One document — 144 pages long — will be distributed for the second Lawrence school board meeting of each month, as part of the board’s regular agenda packet. Such packets are available electronically at USD497.org by clicking on “ABOUT US,” then “School Board,” then the particular agenda under “School Board Basics.”
The goal: Ensure that the public has the information it both wants and needs regarding district finances.
“Transparency” emerged as a buzzword during recent campaigns for the Lawrence school board, with candidates often criticizing the district’s financial disclosures and suggesting that the public should play a larger role in the budgeting process. At least three of the four winning candidates — Rick Ingram, Randy Masten and Keith Diaz Moore — have indicated support for forming a public budget committee to help the board find ways to save and spend money.
Monday night, less than a week after the election, board members learned that new financial reports would be coming their way and, therefore, would be available to the general public.
“We’re all about transparency,” said Rich Minder, board president, who noted that he appreciates efforts that move the district “away from translucence and more toward transparency.”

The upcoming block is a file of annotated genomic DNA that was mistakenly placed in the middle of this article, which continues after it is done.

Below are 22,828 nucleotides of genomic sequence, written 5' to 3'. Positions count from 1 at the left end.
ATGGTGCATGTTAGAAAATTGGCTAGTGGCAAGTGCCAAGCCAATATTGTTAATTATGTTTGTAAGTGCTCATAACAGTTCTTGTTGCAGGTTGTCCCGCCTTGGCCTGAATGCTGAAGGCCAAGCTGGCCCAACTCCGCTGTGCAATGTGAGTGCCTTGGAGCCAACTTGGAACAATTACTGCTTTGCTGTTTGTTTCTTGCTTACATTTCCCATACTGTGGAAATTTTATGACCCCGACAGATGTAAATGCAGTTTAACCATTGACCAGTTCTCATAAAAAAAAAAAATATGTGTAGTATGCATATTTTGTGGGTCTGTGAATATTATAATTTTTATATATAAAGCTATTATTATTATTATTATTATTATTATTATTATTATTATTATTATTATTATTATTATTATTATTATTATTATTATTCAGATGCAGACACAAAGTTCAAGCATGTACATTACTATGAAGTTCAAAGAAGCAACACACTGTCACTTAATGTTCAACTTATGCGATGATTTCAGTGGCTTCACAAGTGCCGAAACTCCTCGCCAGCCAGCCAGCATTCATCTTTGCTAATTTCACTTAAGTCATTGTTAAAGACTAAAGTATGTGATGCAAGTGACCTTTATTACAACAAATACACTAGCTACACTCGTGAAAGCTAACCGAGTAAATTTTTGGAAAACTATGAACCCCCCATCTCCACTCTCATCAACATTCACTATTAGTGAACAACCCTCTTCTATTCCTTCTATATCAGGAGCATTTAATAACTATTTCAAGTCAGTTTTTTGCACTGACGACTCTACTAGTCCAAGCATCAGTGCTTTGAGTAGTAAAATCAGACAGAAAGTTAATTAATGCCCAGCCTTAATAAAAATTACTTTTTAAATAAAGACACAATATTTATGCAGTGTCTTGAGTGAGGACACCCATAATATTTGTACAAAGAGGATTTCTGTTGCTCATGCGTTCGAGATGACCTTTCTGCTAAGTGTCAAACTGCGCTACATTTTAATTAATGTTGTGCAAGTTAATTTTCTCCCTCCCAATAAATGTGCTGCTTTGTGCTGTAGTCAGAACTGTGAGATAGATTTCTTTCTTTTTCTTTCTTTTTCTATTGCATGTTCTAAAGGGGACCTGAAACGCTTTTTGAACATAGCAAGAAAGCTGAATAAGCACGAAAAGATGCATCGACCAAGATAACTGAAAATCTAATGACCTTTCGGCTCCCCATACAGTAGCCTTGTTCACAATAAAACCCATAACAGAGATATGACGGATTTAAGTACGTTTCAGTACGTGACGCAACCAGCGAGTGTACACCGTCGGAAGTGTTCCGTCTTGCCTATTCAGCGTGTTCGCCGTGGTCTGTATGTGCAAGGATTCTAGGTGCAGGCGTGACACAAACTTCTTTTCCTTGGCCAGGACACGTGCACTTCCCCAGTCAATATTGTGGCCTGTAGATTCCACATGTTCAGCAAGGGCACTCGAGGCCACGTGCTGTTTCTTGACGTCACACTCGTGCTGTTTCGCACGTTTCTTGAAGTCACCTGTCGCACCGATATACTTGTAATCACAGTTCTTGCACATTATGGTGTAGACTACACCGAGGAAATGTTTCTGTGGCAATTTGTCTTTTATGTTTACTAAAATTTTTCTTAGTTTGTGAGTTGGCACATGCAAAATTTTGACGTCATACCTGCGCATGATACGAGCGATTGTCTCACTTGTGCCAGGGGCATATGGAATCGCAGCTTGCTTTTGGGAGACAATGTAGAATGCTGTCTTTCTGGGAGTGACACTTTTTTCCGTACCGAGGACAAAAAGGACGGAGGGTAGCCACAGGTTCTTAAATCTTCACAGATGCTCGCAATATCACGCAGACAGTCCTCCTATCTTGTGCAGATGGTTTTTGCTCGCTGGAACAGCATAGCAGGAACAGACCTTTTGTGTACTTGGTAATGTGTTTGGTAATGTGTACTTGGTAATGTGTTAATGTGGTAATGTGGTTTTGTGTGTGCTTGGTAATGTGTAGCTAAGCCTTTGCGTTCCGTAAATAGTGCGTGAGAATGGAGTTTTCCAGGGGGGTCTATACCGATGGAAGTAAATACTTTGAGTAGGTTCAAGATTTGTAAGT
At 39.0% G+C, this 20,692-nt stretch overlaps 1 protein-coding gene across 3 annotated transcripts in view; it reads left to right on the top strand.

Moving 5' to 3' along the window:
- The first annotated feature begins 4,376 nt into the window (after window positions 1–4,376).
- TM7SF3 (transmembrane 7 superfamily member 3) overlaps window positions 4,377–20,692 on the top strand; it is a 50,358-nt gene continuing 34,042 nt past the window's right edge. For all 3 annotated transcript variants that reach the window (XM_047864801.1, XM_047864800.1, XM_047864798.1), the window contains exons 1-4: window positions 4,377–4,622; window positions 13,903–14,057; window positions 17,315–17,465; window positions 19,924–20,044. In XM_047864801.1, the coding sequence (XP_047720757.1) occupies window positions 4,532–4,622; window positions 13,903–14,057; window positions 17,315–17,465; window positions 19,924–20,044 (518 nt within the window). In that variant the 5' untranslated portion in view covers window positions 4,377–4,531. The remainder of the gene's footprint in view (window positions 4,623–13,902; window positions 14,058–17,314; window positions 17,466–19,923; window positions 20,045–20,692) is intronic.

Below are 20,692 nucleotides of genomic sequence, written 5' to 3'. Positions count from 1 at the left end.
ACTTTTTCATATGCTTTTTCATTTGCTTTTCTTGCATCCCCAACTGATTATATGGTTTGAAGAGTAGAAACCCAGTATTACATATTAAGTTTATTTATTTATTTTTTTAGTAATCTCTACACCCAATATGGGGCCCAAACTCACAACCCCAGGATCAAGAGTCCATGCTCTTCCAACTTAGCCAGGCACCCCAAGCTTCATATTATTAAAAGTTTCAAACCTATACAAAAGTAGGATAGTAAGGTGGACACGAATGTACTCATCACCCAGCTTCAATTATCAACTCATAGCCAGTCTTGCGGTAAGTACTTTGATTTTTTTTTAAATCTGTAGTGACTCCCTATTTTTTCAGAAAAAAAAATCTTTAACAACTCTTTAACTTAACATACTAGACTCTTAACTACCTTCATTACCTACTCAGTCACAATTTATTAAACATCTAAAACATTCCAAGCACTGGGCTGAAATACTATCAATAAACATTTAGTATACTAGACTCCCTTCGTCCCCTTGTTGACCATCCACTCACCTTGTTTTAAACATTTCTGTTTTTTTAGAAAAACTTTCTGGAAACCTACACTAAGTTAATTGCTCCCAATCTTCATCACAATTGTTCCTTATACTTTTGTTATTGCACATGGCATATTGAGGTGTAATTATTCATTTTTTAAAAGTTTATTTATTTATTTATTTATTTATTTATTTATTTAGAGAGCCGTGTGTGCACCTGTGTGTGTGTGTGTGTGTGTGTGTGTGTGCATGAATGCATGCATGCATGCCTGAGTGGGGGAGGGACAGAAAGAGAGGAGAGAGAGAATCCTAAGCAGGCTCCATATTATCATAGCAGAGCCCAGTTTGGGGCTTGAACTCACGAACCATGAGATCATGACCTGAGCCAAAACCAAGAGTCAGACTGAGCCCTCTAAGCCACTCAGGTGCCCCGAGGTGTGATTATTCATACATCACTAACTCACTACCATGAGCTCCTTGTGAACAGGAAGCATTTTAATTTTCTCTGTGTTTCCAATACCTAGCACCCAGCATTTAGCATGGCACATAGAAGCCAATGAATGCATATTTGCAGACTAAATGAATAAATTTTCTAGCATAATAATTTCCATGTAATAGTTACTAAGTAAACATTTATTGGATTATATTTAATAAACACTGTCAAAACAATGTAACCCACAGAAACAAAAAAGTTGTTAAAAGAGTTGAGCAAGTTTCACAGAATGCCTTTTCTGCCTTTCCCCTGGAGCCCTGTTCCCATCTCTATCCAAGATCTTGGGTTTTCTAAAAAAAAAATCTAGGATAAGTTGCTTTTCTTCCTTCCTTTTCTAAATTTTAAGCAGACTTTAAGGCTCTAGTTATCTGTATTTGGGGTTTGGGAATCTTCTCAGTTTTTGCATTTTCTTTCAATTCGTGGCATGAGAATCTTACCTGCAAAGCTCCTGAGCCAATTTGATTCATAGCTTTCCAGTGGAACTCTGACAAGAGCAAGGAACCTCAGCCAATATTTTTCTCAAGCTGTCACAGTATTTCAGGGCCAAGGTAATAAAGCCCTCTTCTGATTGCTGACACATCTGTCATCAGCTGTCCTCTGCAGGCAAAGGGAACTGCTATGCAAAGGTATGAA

Kathy Johnson, the district’s division director of finance, said that each “Budget to Actual Expenditure Report” would consolidate more than 500 pages of financial data into 144. It will include information about:
• Money in each particular fund, such as the General Fund and those for Capital Outlay, Local Option Budget, Drivers Training and laundry services for Lawrence and Free State high schools.
• Money within each fund for each particular “function” — such as “Instruction,” “Social Workers, “Site Administration” or others — regarded as “who” the money is spent on.
• Money within each function and within each fund to be spent on “objects,” such as “Certified compensation,” “FICA/Medicare,” “Supplies and Materials” and others. This would represent “what” the money would be spent on.